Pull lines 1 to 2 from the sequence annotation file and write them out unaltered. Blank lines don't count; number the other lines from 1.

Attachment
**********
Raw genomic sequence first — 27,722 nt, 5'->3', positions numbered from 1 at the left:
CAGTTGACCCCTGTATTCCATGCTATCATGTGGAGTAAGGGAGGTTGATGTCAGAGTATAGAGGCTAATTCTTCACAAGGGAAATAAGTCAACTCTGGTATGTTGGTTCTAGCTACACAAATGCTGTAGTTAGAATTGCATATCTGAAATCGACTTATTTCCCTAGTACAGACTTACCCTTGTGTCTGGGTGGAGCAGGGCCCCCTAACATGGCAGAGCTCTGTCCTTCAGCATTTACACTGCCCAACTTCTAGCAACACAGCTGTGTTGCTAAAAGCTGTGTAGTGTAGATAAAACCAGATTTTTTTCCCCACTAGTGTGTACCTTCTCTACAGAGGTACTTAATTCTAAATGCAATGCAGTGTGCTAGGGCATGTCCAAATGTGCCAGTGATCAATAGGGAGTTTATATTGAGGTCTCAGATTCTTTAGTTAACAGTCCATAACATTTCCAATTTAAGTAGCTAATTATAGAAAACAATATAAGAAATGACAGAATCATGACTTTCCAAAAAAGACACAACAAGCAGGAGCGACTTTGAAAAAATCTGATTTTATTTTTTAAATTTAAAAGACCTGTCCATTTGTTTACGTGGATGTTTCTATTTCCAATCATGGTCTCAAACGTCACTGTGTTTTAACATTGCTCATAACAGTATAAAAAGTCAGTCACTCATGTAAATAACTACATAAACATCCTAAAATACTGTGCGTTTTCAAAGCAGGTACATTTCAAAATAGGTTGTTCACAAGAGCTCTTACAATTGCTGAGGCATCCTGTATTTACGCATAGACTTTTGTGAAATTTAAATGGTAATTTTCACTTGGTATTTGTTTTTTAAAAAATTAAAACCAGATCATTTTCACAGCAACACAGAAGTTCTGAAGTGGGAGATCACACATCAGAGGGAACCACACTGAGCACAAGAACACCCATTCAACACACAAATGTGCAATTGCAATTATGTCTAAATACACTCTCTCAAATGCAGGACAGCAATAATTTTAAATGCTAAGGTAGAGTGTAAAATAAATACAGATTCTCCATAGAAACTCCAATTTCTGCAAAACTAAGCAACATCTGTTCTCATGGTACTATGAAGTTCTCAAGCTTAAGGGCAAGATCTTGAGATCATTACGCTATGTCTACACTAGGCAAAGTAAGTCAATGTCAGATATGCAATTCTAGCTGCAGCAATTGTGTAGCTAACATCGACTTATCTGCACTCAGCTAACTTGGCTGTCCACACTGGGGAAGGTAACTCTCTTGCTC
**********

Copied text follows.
Raw genomic sequence first — 27,722 nt, 5'->3', positions numbered from 1 at the left:
CAGTTGACCCCTGTATTCCATGCTATCATGTGGAGTAAGGGAGGTTGATGTCAGAGTATAGAGGCTAATTCTTCACAAGGGAAATAAGTCAACTCTGGTATGTTGGTTCTAGCTACACAAATGCTGTAGTTAGAATTGCATATCTGAAATCGACTTATTTCCCTAGTACAGACTTACCCTTGTGTCTGGGTGGAGCAGGGCCCCCTAACATGGCAGAGCTCTGTCCTTCAGCATTTACACTGCCCAACTTCTAGCAACACAGCTGTGTTGCTAAAAGCTGTGTAGTGTAGATAAAACCAGATTTTTTTCCCCACTAGTGTGTACCTTCTCTACAGAGGTACTTAATTCTAAATGCAATGCAGTGTGCTAGGGCATGTCCAAATGTGCCAGTGATCAATAGGGAGTTTATATTGAGGTCTCAGATTCTTTAGTTAACAGTCCATAACATTTCCAATTTAAGTAGCTAATTATAGAAAACAATATAAGAAATGACAGAATCATGACTTTCCAAAAAAGACACAACAAGCAGGAGCGACTTTGAAAAAATCTGATTTTATTTTTTAAATTTAAAAGACCTGTCCATTTGTTTACGTGGATGTTTCTATTTCCAATCATGGTCTCAAACGTCACTGTGTTTTAACATTGCTCATAACAGTATAAAAAGTCAGTCACTCATGTAAATAACTACATAAACATCCTAAAATACTGTGCGTTTTCAAAGCAGGTACATTTCAAAATAGGTTGTTCACAAGAGCTCTTACAATTGCTGAGGCATCCTGTATTTACGCATAGACTTTTGTGAAATTTAAATGGTAATTTTCACTTGGTATTTGTTTTTTAAAAAATTAAAACCAGATCATTTTCACAGCAACACAGAAGTTCTGAAGTGGGAGATCACACATCAGAGGGAACCACACTGAGCACAAGAACACCCATTCAACACACAAATGTGCAATTGCAATTATGTCTAAATACACTCTCTCAAATGCAGGACAGCAATAATTTTAAATGCTAAGGTAGAGTGTAAAATAAATACAGATTCTCCATAGAAACTCCAATTTCTGCAAAACTAAGCAACATCTGTTCTCATGGTACTATGAAGTTCTCAAGCTTAAGGGCAAGATCTTGAGATCATTACGCTATGTCTACACTAGGCAAAGTAAGTCAATGTCAGATATGCAATTCTAGCTGCAGCAATTGTGTAGCTAACATCGACTTATCTGCACTCAGCTAACTTGGCTGTCCACACTGGGGAAGGTAACTCTCTTGCTC